Lee Saylor

Harold Lee Saylor

Harold Lee Saylor was born in New Albany, Indiana. As an infant, he moved with his parents to his maternal grandparent’s farm in Lancaster, Pennsylvania where he was raised. When he was about five, they built a family home on that same property.

Lee’s mother, having come from one of the oldest Pennsylvania Dutch families in the area, “dabbled” in many things. She owned and operated a woman’s and children’s clothing store for a time, eventually enrolling in college and graduating with a degree in mathematics. This led to a position in a local high school where she taught algebra and trigonometry. Following that career, she was an Amish Country Tour Guide. Lee maintains that he is related to nearly everybody in Lancaster and York Counties which may explain why he chooses to limit his travels east!

Lee’s father worked for Wyeth Laboratories, a company that manufactured veterinary supplements and vaccines. He made it quite clear to his family that while he loved livestock; his heart was really into baseball. He’d played in minor leagues as a young man and later coached Little League even though his son had minimal interest in sports. Lee’s two younger sisters still live Outside.

Growing up in fossil country, Lee’s interest in geology, prospecting and mining was fueled by his love of the outdoors. He’d graduated from high school in 1959, and had attended Penn State, with limited success, for a semester and a half. In the winter of 1961 he hopped on his Zundapp motorcycle and left home for good. He ended up in Galveston, Texas on a shrimp boat that ran along the Gulf Coast. After several months on the water, he caught the wheat harvest in Kansas and made his way north to Wyoming and South Dakota. It rained most of that summer and employment was scarce. He eventually found himself in Bonners Ferry, Idaho, on a construction job and doing ranch work until being drafted into the military in the fall of 1963.

Following Artillery Surveyor Training and a brief assignment at Ft. Sill, Oklahoma, Lee was transferred to Ft. Wainwright in 1964. By the time he’d completed his service and received his discharge in 1966, Lee had found his new home---Alaska.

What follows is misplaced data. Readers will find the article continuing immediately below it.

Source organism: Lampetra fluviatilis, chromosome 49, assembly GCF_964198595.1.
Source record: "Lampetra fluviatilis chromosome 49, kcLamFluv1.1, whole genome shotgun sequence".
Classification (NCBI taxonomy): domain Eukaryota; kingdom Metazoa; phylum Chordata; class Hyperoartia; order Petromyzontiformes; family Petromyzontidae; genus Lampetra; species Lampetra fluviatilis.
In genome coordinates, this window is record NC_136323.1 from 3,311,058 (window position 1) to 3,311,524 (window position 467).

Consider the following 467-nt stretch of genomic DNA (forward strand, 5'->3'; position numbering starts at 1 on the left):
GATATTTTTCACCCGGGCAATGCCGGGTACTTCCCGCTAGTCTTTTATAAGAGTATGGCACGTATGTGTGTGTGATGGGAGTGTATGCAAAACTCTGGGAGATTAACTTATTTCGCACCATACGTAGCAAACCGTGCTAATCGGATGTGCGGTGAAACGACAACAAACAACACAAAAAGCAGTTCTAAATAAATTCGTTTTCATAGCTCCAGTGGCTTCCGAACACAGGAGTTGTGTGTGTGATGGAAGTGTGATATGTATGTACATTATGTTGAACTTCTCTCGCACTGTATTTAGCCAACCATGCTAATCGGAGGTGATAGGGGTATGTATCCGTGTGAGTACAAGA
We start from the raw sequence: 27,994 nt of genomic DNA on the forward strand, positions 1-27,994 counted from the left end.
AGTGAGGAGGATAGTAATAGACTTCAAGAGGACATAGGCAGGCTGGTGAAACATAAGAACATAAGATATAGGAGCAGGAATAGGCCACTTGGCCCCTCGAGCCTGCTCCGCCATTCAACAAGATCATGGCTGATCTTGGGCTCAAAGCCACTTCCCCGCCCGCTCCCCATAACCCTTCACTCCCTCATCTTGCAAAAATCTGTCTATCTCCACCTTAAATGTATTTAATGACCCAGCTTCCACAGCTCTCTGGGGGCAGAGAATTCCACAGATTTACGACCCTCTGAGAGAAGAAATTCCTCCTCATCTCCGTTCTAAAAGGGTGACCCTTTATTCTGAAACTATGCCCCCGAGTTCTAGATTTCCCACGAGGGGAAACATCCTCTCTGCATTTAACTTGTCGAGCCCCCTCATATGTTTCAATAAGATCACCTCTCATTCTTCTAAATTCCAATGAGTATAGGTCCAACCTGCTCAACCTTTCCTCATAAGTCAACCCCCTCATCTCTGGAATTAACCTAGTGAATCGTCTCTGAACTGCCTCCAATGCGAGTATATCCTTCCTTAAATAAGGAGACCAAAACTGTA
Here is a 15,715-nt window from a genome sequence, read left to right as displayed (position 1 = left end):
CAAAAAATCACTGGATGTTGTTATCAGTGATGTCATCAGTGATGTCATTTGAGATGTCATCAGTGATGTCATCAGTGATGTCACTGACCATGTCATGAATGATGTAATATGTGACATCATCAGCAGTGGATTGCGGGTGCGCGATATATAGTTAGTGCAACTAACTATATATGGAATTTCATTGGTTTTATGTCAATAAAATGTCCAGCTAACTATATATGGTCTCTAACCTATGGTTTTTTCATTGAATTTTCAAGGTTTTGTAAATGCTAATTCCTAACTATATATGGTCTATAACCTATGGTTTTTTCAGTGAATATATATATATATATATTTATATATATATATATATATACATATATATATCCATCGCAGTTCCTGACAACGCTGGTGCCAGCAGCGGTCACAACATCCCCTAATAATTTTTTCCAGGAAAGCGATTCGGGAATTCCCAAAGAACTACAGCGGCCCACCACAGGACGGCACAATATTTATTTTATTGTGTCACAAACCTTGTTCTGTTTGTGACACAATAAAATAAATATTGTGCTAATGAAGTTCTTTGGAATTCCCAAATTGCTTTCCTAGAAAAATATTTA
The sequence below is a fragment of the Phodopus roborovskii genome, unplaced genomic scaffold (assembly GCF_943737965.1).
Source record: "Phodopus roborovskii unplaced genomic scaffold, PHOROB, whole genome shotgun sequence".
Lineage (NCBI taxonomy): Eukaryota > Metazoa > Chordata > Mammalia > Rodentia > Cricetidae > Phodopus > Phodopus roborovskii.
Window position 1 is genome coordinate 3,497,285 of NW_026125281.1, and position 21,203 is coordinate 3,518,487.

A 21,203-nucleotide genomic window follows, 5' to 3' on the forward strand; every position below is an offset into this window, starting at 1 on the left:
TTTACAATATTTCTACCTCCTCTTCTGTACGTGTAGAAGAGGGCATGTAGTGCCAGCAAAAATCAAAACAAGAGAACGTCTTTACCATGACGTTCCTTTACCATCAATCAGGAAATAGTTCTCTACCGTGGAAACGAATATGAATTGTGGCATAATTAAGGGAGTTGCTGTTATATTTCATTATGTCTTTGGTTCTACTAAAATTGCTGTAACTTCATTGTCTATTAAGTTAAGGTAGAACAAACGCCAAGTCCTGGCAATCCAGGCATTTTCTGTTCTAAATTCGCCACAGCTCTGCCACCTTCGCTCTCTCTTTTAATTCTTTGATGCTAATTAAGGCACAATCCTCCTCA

As a registered surveyor, Lee worked for the Bureau of Land Management, Golden Valley Electric Association and was the Northern Region Survey Supervisor for the State of Alaska. If you know of a village with an airport, chances are Lee has spent time there on a job! After thirty-three years with DOT, he retired in 2000 to stay home to finish raising his kids.

When asked about his greatest accomplishment, Lee said, “getting one daughter through college without any student debt.” In all, he is the proud father of five children, one step-child, four grandchildren and one great-grandchild. With the exception of a daughter who resides in Texas, all his kids live in the Interior. Tempering the joy, Lee has also experienced the sorrow of outliving two wives.

Lee’s beautiful garden was featured on the recent Farm & Garden Tour #3. There, we learned that he has enjoyed agriculture for most of his life, taking after his grandfather in that regard. In the summer, he sells his produce under the awning at the Senior Center on Thursdays and offers a wide variety of fresh, organically grown vegetables. When he isn’t gardening, he is cutting firewood for the winter. By mid-August, he had cut between seven and eight cords but still wasn’t finished. Although he has a forced air oil back-up system, he heats mainly with wood. No doubt those stacks of split wood are insurance against a cold cabin this winter. They are also an inspiring sight to see!

In the winter months, when many of us are taking it easy, Lee focuses on other activities. He is a patron of the North Pole Branch Library and particularly enjoys mysteries, history and geology books. Some of his favorite authors are John Sanford, Vincent Flynn and Sue Grafton. He is a member of St. Jude’s Episcopal Church and is a carver of wooden spoons and diamond willow. He also crafts Athabaskan-style bows and arrows. Lee is a member of Santa’s Seniors and has cooked at The Breakfast Place since around 2003, so you can frequently spot him there.

Lee remains true to the Alaska Native heritage of his deceased wives and the mothers of his children. He has the uncanny ability to retain information about generations of Native lineage and is often called upon to answer questions about “if and how” individuals are related to each other. By offering encouragement to family members and young Native friends alike, the history, culture and genealogy of the Tanacross, Healy Lake and Tok clans is sure to endure for many years to come. Lee is an eager student of the language and is able to understand much of that region’s dialect.

Lee describes a “perfect day” as “being in the 60’s to 70’s, good enough weather that I’m able to be outside all day, everything goes well on my schedule and nobody calls me to unload.” I asked him for a bit of wisdom to pass on to our readers and he supplied his favorite saying: “If it ain’t broke, don’t fix it.”

Indeed, Lee Saylor is a quiet, complex man who shares his many gifts and talents. Those who know him well are proud to call him “Friend.”

Interview & Story by Francie Cork
Photo by Sharon Geese

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